The LA Times has a story from the press conference by the Biblical Archaeology Society announcing the discovery of the Pool of Siloam. Paleojudaica notes that it’s been more than a year since the pool was initially discovered (as you can see too from my report on the progress here), but the press conference apparently makes it “new” again. Indeed, much has been found since the initial report a year ago and then the Christmas reports. I won’t go through the whole story, but want to comment on portions.
the biblical Pool of Siloam, a freshwater reservoir that was a major gathering place for ancient Jews making religious pilgrimages to the city
I’m curious what the basis for this designation as a “major gathering place” is. My guess is that archaeologists assume this because of the monumental steps leading into the pool. But I’m curious if there are any literary sources which would attest to that. I don’t see it in the Gospel of John explicitly.
If true, then one thing we can say we have learned from the excavations is that Jesus sent the man to the pool where many people were used to going. Not all pools were so used; many were simply storage pools.
three tiers of stone stairs allowing easy access to the water
Each tier has 5 steps. I also note that there is an additional “tier” of 5 steps on the northwest side.
Perhaps this was not part of the pool proper, but it seems that additional excavations will be needed to confirm that.
“Scholars have said that there wasn’t a Pool of Siloam and that John was using a religious conceit” to illustrate a point, said New Testament scholar James H. Charlesworth of the Princeton Theological Seminary. “Now we have found the Pool of Siloam … exactly where John said it was.” A gospel that was thought to be “pure theology is now shown to be grounded in history,” he said.
This is a great quote, from a journalist’s perspective. I admit that I’m not up on liberal scholarship of the gospel of John, but I would be surprised if the majority position denied that this pool existed. I’m sure that there are some scholars somewhere in print denying its existence, but I’m not sure that we should make the main point of this story: liberals proved wrong (again). In fact, I’m sure we shouldn’t. In addition, I’m struck by Charlesworth’s statement that the pool was found “exactly where John said it was.” I don’t see anything in the Gospel of John that indicates a location. Look for yourself: chapter 9. So is this a misquote or a “caught up in the heat of the moment” misstatement? Or maybe he simply means that it was found in Jerusalem.
Religious law required ancient Jews to make a pilgrimage to Jerusalem at least once a year, said archeologist Ronny Reich of the University of Haifa.
Actually Deuteronomy 16:16 says three times a year, though it doesn’t seem that most (including Jesus?) actually went three times each year.
“Jesus was just another pilgrim coming to Jerusalem,” [Reich] said. “It would be natural to find him there.”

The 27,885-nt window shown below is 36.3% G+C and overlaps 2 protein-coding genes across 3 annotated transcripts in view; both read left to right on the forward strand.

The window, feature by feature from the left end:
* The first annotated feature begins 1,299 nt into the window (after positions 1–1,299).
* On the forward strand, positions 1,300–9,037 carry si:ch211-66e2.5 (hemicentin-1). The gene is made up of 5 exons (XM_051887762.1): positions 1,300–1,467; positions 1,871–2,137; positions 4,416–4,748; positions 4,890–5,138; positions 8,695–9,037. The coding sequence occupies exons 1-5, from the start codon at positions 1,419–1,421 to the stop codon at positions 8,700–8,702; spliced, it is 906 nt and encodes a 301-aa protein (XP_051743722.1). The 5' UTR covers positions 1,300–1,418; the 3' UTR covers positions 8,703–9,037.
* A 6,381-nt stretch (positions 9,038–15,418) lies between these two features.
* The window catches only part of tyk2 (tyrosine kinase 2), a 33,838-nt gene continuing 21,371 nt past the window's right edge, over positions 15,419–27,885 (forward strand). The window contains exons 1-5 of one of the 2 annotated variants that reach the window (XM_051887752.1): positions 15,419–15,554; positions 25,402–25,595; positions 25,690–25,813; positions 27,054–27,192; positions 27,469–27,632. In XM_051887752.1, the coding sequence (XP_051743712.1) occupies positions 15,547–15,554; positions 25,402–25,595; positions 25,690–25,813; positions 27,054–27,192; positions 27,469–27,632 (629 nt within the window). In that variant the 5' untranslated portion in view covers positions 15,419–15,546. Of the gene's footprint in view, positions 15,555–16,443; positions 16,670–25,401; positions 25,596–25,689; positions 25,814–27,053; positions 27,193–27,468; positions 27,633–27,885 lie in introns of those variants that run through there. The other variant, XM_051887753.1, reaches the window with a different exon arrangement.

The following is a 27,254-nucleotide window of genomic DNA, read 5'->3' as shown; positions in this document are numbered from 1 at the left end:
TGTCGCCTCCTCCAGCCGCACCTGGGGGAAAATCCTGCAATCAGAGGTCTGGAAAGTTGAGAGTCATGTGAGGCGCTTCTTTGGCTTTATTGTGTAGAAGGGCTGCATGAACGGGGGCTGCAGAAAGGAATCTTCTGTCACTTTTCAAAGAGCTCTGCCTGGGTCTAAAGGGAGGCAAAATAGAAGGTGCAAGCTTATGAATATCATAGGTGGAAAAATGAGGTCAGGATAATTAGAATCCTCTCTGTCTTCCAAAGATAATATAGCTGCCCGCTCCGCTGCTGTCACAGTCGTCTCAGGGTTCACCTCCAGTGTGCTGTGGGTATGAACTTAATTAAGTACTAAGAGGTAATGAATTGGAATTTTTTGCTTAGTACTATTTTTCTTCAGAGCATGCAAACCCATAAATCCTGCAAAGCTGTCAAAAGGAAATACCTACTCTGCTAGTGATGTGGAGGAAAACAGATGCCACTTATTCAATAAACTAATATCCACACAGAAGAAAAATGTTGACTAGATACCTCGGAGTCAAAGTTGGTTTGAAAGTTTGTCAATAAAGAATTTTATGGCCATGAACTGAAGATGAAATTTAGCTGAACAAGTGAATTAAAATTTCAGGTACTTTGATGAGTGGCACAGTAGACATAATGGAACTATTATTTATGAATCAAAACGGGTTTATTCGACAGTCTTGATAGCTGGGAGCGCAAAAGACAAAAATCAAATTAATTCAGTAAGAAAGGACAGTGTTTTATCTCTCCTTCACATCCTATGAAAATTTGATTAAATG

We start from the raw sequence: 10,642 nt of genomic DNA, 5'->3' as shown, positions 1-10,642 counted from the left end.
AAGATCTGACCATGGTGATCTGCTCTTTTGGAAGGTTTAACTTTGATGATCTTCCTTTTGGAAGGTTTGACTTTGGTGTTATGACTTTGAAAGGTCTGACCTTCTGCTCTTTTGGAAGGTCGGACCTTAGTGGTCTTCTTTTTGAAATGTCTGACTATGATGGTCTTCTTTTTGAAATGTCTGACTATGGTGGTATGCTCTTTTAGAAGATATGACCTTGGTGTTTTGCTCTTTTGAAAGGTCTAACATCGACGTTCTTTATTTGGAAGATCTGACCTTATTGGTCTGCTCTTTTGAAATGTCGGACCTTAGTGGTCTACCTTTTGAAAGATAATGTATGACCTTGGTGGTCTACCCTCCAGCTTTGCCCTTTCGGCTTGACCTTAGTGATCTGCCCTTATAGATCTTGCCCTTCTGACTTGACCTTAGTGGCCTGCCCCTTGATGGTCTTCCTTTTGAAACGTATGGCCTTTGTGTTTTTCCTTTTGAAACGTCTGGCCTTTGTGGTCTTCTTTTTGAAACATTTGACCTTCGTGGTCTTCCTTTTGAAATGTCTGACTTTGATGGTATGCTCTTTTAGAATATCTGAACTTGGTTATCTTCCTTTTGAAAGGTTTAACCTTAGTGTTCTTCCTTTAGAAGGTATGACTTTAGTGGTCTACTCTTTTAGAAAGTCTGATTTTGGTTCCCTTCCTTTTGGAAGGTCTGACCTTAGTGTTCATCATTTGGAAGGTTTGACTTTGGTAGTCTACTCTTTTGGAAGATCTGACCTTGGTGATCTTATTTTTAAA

True enough, though it should be noted that there’s nothing in the Bible that says that Jesus ever went to the pool of Siloam. The miracle has the blind man going, not Jesus.
The newly discovered pool is less than 200 yards from another Pool of Siloam, this one a reconstruction built between AD 400 and 460 by the Empress Eudocia of Byzantium, who oversaw the rebuilding of several biblical sites.
Actually, from the edge of one pool to the edge of the other is much less than 200 meters; I would guess that it’s not more than 50 meters. New information here is the notion that the small pool at the outlet of Hezekiah’s Tunnel was a “reconstruction” built by Eudocia. I wonder if that means there was no pool here before that time. If so, then there must have been another connection from the end of Hezekiah’s Tunnel (which clearly ended where it does presently) to the newly discovered pool. Or there was another pool under the Byzantine pool. In other words, I’m saying that we are very limited in what we can say about the “Byzantine” pool and the new pool.
The site of yet another Pool of Siloam, which predated the version reputedly visited by Jesus, is still unknown. That first pool was constructed in the 8th century BC by Judean King Hezekiah, who foresaw the likelihood that the Assyrians would lay siege to Jerusalem and knew a safe water supply would be required to survive the attack.
Just to make this all more challenging, there is indeed at least one other pool in this area mentioned in the Bible. The excavator told me last month that they had found initial evidence of this pool beneath the newly discovered 1st century pool, but I don’t see any mention of that in this article. Perhaps they’re saving that for the next press conference.
The pool was discovered by a repair team excavating a damaged sewer line last fall under the supervision of Eli Shukron of the Israel Antiquities Authority